News & Spotlights

UCI Public Health professor Miryha Gould Runnerstrom and DTEI Instructional Designer Janet DiVincenzo -- Present a poster on PH60 at the EDUCAUSE Learning Initiative (ELI) conference in January 2018 - Public Health News Spotlight

The poster was entitled Immersing Online Students through Role Plays, a Case Study, and Group Work: Reconceptualizing an Environmental Quality and Health Course and depicted an innovative collaboration between the two presenters. The fully online course — Public Health 60: Environmental Health and Quality — has been offered online three times: twice in summer and once in Winter 2018. The course is unique in its design in that it features a three-pronged design to engage students: a case study; student role-playing; and weekly mandatory online synchronous team meetings.

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Publication: A Review of Military Health Research Using a Social–Ecological Framework
by Pauline Lubens, MPH and Tim A. Bruckner, PhD, MPH - Public Health News Spotlight

We aim to contextualize the growing body of research on the sequelae of military service in the wars in Afghanistan and Iraq. We employ a social–ecological (SE) framework for the taxonomy of military health research and classify risk as arising from the individual, family, community, and the institutional levels. We intend for this review to inform enhanced health promotion efforts in military communities.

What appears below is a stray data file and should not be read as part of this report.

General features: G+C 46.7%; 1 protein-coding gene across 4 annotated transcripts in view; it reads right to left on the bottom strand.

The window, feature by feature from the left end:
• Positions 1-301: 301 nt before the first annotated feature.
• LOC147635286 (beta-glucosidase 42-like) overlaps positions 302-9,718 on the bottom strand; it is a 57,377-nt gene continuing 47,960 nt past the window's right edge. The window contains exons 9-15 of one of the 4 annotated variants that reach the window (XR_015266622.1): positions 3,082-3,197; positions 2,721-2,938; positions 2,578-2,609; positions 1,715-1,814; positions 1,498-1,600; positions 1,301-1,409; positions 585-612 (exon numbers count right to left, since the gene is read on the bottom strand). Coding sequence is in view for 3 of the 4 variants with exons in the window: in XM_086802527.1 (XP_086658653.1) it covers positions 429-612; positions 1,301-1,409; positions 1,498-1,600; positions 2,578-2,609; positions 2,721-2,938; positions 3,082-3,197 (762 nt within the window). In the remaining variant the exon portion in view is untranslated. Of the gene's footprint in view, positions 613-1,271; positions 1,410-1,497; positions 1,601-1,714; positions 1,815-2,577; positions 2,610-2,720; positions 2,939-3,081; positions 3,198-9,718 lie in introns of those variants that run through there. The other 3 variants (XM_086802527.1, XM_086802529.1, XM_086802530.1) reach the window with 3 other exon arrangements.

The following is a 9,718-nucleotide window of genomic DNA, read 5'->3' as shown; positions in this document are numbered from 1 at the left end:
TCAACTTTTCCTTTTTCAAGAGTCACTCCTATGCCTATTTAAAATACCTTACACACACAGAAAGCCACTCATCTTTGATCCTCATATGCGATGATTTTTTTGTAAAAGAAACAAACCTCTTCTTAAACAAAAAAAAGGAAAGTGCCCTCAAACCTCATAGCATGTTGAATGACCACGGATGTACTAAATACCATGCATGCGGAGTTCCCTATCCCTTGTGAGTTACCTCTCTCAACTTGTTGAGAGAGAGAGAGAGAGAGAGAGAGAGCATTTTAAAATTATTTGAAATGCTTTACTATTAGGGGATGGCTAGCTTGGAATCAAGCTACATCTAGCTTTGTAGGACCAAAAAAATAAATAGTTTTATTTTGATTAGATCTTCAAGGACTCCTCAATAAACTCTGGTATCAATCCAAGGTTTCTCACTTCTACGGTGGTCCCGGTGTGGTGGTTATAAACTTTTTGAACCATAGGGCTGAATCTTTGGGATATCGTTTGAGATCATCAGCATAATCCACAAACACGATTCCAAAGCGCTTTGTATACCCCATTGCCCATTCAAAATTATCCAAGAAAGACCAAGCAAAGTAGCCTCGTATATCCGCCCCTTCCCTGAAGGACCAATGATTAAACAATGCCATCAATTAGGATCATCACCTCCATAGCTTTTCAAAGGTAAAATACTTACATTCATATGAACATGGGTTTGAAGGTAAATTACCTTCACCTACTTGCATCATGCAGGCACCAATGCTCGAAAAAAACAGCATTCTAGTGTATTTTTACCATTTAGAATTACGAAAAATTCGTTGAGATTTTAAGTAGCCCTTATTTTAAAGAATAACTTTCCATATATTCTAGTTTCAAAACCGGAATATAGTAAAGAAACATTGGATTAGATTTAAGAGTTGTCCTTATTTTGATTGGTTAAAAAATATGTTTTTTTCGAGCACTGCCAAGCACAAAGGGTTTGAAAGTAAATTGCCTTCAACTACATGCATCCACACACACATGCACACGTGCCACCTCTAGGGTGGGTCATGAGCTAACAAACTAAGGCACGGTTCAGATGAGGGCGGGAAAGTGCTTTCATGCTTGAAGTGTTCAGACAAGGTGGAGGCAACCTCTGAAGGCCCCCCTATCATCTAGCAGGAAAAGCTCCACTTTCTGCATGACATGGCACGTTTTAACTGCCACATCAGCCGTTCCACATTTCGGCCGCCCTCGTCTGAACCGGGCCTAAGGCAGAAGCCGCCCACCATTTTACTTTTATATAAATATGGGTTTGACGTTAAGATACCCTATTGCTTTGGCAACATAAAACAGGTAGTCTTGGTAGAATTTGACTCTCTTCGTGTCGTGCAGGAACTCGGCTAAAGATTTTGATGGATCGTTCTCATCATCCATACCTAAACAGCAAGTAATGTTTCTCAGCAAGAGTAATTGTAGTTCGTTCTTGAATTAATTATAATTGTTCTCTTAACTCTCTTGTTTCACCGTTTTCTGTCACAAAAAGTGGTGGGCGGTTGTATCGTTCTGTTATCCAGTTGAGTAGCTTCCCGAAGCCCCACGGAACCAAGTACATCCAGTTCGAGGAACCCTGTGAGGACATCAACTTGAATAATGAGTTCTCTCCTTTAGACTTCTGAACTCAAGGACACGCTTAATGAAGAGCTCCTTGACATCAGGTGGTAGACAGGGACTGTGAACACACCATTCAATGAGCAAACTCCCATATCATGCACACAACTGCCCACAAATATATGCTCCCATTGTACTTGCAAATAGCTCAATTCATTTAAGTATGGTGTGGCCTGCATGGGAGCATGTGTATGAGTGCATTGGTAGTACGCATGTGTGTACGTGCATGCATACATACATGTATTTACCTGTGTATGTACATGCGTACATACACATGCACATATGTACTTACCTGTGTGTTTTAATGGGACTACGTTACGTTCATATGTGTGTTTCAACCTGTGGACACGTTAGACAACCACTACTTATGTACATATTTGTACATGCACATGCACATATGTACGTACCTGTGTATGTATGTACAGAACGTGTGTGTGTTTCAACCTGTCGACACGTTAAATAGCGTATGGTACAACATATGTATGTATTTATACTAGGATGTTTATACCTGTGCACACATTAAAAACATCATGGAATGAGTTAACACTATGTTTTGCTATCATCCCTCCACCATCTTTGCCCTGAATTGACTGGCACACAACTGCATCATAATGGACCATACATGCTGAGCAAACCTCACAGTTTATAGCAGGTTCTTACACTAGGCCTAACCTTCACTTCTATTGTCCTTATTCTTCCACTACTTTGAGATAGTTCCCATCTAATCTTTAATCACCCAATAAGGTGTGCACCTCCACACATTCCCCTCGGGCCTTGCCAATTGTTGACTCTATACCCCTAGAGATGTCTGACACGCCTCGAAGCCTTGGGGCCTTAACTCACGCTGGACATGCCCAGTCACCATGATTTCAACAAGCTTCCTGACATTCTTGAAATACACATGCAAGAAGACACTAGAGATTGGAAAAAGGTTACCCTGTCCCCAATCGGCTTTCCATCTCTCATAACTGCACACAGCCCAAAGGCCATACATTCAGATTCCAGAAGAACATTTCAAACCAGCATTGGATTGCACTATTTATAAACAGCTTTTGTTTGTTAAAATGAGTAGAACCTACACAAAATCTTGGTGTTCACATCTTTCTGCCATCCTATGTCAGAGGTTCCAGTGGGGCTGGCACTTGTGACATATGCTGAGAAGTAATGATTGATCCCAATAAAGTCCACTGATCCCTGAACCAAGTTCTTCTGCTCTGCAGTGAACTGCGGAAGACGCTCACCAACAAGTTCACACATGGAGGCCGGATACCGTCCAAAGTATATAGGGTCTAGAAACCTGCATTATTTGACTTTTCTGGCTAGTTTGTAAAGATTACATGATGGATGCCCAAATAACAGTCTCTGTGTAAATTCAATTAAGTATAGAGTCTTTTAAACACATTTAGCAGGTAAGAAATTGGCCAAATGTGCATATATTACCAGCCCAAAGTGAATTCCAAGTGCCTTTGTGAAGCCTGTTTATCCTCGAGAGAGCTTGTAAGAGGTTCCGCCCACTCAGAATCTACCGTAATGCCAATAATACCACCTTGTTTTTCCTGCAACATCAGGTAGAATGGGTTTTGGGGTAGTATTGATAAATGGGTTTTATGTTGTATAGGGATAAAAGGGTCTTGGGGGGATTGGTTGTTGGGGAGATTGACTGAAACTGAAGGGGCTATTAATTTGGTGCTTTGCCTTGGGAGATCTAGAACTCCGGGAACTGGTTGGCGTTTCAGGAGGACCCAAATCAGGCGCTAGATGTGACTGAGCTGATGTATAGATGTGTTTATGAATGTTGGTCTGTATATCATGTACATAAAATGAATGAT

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UCI-led study links racial discrimination to greater risk for cardiovascular disease,
by Alana LeBrón, UCI assistant professor of Public Health, Chicano/Latino studies - Public Health News Spotlight

Racial discrimination can have serious health consequences. A new study led by the University of California, Irvine has found that more self-reported incidents among black and Latino adults corresponded to higher blood pressure levels, putting these populations at greater risk for cardiovascular disease.


“We discovered significant racial and ethnic differences, with non-Latino black and Latina and Latino adults reporting greater increases in both interpersonal and institutional discrimination compared with non-Latino white adults,” said Alana LeBrón, UCI assistant professor of Chicano/Latino studies and public health. “Our findings link increased frequency to significant elevation in cardiovascular risk for black adults and Latina/o adults during a relatively short period of time: six years.”

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